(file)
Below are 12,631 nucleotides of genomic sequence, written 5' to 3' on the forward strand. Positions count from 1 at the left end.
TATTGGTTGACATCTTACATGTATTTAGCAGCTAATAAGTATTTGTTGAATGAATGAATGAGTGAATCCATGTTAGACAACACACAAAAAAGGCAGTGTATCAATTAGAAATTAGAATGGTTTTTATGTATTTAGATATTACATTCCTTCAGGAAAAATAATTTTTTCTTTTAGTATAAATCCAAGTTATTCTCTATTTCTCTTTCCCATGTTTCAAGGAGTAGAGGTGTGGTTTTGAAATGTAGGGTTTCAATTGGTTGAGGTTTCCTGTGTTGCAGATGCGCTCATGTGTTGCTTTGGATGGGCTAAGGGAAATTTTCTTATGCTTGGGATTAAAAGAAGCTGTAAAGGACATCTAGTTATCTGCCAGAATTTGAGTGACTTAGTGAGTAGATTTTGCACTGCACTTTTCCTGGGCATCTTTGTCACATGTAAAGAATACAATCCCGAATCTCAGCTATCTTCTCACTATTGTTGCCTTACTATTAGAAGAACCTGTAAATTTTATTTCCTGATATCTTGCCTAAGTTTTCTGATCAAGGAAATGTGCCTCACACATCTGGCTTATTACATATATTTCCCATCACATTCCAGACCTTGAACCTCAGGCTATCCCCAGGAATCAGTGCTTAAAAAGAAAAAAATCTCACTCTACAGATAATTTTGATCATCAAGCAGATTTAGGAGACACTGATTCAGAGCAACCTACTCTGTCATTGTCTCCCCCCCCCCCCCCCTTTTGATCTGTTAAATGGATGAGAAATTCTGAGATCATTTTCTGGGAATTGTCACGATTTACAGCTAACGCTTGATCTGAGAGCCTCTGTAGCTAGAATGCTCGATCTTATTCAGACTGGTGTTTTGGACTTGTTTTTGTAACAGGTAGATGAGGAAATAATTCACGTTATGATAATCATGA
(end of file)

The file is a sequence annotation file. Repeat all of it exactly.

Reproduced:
Below are 12,631 nucleotides of genomic sequence, written 5' to 3' on the forward strand. Positions count from 1 at the left end.
TATTGGTTGACATCTTACATGTATTTAGCAGCTAATAAGTATTTGTTGAATGAATGAATGAGTGAATCCATGTTAGACAACACACAAAAAAGGCAGTGTATCAATTAGAAATTAGAATGGTTTTTATGTATTTAGATATTACATTCCTTCAGGAAAAATAATTTTTTCTTTTAGTATAAATCCAAGTTATTCTCTATTTCTCTTTCCCATGTTTCAAGGAGTAGAGGTGTGGTTTTGAAATGTAGGGTTTCAATTGGTTGAGGTTTCCTGTGTTGCAGATGCGCTCATGTGTTGCTTTGGATGGGCTAAGGGAAATTTTCTTATGCTTGGGATTAAAAGAAGCTGTAAAGGACATCTAGTTATCTGCCAGAATTTGAGTGACTTAGTGAGTAGATTTTGCACTGCACTTTTCCTGGGCATCTTTGTCACATGTAAAGAATACAATCCCGAATCTCAGCTATCTTCTCACTATTGTTGCCTTACTATTAGAAGAACCTGTAAATTTTATTTCCTGATATCTTGCCTAAGTTTTCTGATCAAGGAAATGTGCCTCACACATCTGGCTTATTACATATATTTCCCATCACATTCCAGACCTTGAACCTCAGGCTATCCCCAGGAATCAGTGCTTAAAAAGAAAAAAATCTCACTCTACAGATAATTTTGATCATCAAGCAGATTTAGGAGACACTGATTCAGAGCAACCTACTCTGTCATTGTCTCCCCCCCCCCCCCCCTTTTGATCTGTTAAATGGATGAGAAATTCTGAGATCATTTTCTGGGAATTGTCACGATTTACAGCTAACGCTTGATCTGAGAGCCTCTGTAGCTAGAATGCTCGATCTTATTCAGACTGGTGTTTTGGACTTGTTTTTGTAACAGGTAGATGAGGAAATAATTCACGTTATGATAATCATGA